Today in History with a Twist: November 18,2013
Into the Quagmire!
1961 - President John F. Kennedy sends 18,000 military advisors to South Vietnam. Filling the void after the French withdrawal in 1954 the United States started to become more deeply involved in Vietnam. The U.S. sided with the South Vietnamese government in their refusal to hold a popular election on whether or not the two Vietnams should be unified as had been mandated by the treaty that the French-Indochina War. The Vietminh uprising began in 1958 and the United States sent a handful of advisors and some military aid. President Eisenhower's policy was that Laos would be the front line against the spread of Communism in Southeast Asia. When President Kennedy took office he shifted away from Laos to Vietnam as where the stand should be made. As the war escalated Kennedy realized that the South Vietnamese Army could not win the war on its own and in 1962 would formally deploy combat troops. - Here we go!
Well the French may have given us Vietnam they also indirectly gave us Vichyssoise. It’s National Vichyssoise Day! This holiday celebrates vichyssoise - a delicious thick, French-style soup made from potatoes, cream, chicken stock, leeks, and onions. Traditionally served chilled, vichyssoise (pronounced “vee shee swahzz”) has a French name but was invented in America. It was created in 1917 by a French chef named Louis Diat when he was working at the Ritz-Carlton in New York. He named the dish after “Vichy,” a town near to where he grew up. (Punchbowl.com)
1803 - The French lost another colony when Haitian Revolutionaries won the Battle of Vertières, the last major battle of the Haitian Revolution. The Haitian victory led to the establishment of the Republic of Haiti, the first black republic in the Western Hemisphere. The victory would have repercussions throughout the world. In the United States it would lead to increased opposition to the freeing of slaves due to the fear of a similar uprising. The loss would also play a major role in Napoleon's decision to sell the Louisiana Territory to the United States. - Democracy has had a rough time in Haiti with two thirds of their Presidents not completing there terms, most thrown out in coups. Of that number a third died in office, most by unnatural causes.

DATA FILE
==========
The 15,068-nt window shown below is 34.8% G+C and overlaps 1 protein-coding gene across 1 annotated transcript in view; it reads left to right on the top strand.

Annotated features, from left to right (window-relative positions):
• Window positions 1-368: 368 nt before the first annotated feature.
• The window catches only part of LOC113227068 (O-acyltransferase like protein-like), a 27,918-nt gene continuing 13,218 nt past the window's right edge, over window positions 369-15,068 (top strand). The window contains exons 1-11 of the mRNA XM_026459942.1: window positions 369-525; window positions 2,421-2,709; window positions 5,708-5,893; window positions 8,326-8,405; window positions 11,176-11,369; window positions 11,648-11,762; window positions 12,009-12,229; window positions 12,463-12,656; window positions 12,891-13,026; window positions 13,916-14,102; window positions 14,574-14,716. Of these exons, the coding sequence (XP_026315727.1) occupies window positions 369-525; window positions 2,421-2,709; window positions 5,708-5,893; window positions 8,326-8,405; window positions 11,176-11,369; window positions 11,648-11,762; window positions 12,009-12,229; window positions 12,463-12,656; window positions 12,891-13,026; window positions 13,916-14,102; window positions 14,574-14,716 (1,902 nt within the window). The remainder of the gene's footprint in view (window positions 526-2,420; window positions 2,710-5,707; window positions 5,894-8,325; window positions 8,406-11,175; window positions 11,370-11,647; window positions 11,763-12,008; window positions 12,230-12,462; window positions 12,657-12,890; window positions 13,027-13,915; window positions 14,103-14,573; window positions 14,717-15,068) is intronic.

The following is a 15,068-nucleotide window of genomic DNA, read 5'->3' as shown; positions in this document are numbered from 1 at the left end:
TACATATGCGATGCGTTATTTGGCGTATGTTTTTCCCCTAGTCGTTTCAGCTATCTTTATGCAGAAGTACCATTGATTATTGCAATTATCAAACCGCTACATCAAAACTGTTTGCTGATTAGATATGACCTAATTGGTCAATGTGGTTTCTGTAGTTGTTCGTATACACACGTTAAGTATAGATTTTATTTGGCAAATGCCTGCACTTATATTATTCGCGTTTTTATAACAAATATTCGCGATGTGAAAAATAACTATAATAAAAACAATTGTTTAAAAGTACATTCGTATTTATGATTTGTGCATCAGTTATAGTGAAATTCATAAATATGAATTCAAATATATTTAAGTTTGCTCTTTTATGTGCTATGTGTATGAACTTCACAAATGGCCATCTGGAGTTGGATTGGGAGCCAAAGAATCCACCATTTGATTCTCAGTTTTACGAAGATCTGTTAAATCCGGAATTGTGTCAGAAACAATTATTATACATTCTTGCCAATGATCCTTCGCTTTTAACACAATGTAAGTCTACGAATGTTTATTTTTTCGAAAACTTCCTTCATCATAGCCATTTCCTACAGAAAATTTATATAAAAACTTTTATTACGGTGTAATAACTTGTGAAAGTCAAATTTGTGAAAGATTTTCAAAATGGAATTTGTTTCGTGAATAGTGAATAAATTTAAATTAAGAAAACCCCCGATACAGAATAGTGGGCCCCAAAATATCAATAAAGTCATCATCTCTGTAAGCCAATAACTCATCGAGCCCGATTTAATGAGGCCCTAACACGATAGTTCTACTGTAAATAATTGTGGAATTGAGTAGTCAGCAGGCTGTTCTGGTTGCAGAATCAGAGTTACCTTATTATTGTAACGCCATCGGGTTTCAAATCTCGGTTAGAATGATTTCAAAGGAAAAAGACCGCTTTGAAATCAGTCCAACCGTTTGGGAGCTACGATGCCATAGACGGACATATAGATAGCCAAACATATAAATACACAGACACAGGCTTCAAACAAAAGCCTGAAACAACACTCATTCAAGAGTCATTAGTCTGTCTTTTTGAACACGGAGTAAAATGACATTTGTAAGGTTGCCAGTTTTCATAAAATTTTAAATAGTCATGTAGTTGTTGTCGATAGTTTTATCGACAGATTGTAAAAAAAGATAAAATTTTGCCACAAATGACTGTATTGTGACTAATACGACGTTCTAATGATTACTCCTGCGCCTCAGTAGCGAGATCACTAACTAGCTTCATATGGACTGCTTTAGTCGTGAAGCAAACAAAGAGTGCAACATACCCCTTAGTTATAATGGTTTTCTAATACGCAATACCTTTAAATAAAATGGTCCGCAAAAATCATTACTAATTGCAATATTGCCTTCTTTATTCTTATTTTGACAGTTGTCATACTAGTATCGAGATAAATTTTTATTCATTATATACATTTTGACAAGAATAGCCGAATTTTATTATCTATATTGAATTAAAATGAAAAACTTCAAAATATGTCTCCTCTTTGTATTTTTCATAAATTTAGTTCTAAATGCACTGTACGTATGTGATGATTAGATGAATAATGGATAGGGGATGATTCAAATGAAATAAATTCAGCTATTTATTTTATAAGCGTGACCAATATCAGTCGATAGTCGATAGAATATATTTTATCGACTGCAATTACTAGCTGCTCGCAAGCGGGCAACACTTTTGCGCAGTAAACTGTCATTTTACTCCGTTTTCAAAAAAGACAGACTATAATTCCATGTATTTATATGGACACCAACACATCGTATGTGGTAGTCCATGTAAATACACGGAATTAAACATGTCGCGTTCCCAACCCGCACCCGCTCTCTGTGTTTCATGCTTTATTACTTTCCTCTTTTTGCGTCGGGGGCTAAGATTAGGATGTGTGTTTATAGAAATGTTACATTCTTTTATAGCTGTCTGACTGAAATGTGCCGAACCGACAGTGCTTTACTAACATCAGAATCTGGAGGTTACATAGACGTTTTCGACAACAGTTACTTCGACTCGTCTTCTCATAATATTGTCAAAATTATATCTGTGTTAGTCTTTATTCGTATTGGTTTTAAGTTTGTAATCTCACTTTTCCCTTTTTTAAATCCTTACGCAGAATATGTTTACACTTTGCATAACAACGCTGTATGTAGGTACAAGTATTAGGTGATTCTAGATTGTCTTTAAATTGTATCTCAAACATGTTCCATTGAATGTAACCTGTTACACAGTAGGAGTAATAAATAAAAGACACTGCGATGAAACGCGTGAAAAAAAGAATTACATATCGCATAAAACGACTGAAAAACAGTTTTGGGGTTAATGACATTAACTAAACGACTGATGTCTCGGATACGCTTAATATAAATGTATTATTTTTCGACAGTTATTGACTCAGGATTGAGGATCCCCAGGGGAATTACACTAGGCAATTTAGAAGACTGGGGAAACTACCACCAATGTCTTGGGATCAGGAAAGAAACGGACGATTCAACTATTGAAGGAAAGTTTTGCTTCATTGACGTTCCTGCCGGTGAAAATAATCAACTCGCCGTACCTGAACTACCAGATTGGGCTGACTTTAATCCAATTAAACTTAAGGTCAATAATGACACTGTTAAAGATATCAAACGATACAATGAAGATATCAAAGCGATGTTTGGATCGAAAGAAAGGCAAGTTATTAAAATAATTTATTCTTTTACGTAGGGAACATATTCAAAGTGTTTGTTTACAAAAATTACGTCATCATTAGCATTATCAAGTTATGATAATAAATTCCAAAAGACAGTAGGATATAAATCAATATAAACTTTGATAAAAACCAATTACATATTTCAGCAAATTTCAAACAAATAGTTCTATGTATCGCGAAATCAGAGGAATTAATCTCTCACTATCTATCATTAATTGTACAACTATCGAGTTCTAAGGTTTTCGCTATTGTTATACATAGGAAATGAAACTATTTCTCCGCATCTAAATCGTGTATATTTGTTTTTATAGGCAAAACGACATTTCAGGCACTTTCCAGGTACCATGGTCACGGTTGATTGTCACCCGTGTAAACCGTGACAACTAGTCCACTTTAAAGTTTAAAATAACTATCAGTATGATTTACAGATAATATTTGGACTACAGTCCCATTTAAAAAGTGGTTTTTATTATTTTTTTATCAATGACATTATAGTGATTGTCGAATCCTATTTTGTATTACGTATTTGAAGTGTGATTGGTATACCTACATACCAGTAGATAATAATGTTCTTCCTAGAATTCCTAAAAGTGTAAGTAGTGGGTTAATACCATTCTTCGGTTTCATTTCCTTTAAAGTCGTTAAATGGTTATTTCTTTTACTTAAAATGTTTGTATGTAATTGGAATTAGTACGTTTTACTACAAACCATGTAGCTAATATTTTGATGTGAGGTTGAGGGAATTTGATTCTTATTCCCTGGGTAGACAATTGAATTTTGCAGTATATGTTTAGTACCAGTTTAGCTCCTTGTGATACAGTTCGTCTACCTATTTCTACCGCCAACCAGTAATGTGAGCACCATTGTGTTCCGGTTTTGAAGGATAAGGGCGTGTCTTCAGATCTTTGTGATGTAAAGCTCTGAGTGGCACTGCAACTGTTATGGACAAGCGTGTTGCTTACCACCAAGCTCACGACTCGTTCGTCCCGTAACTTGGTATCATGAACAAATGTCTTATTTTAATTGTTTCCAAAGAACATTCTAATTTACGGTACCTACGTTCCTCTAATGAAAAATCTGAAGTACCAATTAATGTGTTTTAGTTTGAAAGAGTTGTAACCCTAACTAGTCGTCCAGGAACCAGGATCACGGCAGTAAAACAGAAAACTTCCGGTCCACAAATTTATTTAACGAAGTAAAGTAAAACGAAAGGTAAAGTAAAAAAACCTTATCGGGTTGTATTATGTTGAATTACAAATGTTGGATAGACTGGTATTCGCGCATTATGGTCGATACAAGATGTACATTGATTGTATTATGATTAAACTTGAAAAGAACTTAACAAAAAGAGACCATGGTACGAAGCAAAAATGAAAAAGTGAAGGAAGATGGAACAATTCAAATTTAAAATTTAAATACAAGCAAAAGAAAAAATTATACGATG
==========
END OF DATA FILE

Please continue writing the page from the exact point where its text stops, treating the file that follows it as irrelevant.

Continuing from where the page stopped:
1978 - Horror in Jonestown, Guyana, where Jim Jones led his Peoples Temple cult to a mass murder-suicide that claimed 909 in Jonestown, including over 270 children, and an additional 9 with the murder of Congressman Leo J. Ryan and his investigative party. - I known someone who had to go down and 'clean' up the bodies, not something he brags about.
1421 - A seawall at the Zuiderzee dike in the Netherlands breaks, flooding 72 villages and killing about 10,000 people. This event will be known as Sint-Elisabethsvloed. Most of the flooded areas remain flooded today! One of the silver linings in the disaster was that the flood separated the cities of Geertruidenberg and Dordrecht which had previously fought against each other during the Hook and Cod (civil) wars. - Wonder if the seawall had passed the government safety inspection?
1307 - Is he real? According to legend William Tell shoots an apple off his son's head and started a revolution against tyranny on this date. Many Swiss believe the legend to be true despite there being no records of anyone involved in the incident. I'm sure this argument has started many a bar fight.
1883 - American and Canadian railroads institute five standard continental time zones, ending the confusion of thousands of local times. - Now we can tell when they are not running on Schedule.
1774 - Wilhelmine of Prussia - First wife of King William I of the Netherlands and so the first Queen of the Netherlands. (d. 1837) - Arranged marriage, between cousins, that actually worked!
1861 - Dorothy Dix - American journalist (d. 1951) - Dorothy Dix was the pseudonym of U.S. journalist Elizabeth Meriwether Gilmer. As the forerunner of today's popular advice columnists, She was America's highest paid and most widely read female journalist at the time of her death. Her advice on marriage was syndicated in newspapers around the world. With an estimated audience of 60 million readers, she became a popular and recognized figure on her travels abroad. Her reputed practice of framing questions herself to allow her to publish prepared answers gave rise to the Australian-English term "Dorothy Dixer", an expression widely used in Australia to refer to a question from a member of Parliament to a minister that enables the minister to make an announcement in the form of a reply (while in Australian rhyming slang, a "Dorothy", or "Dorothy Dix", refers to a hit for six in cricket). - Do you think that style is effective? I do.
1901 - George Gallup - Statistician and pollster (d. 1984) - Must have had a large left brian.
To learn more about the above topics check out the following books from the Library's collection: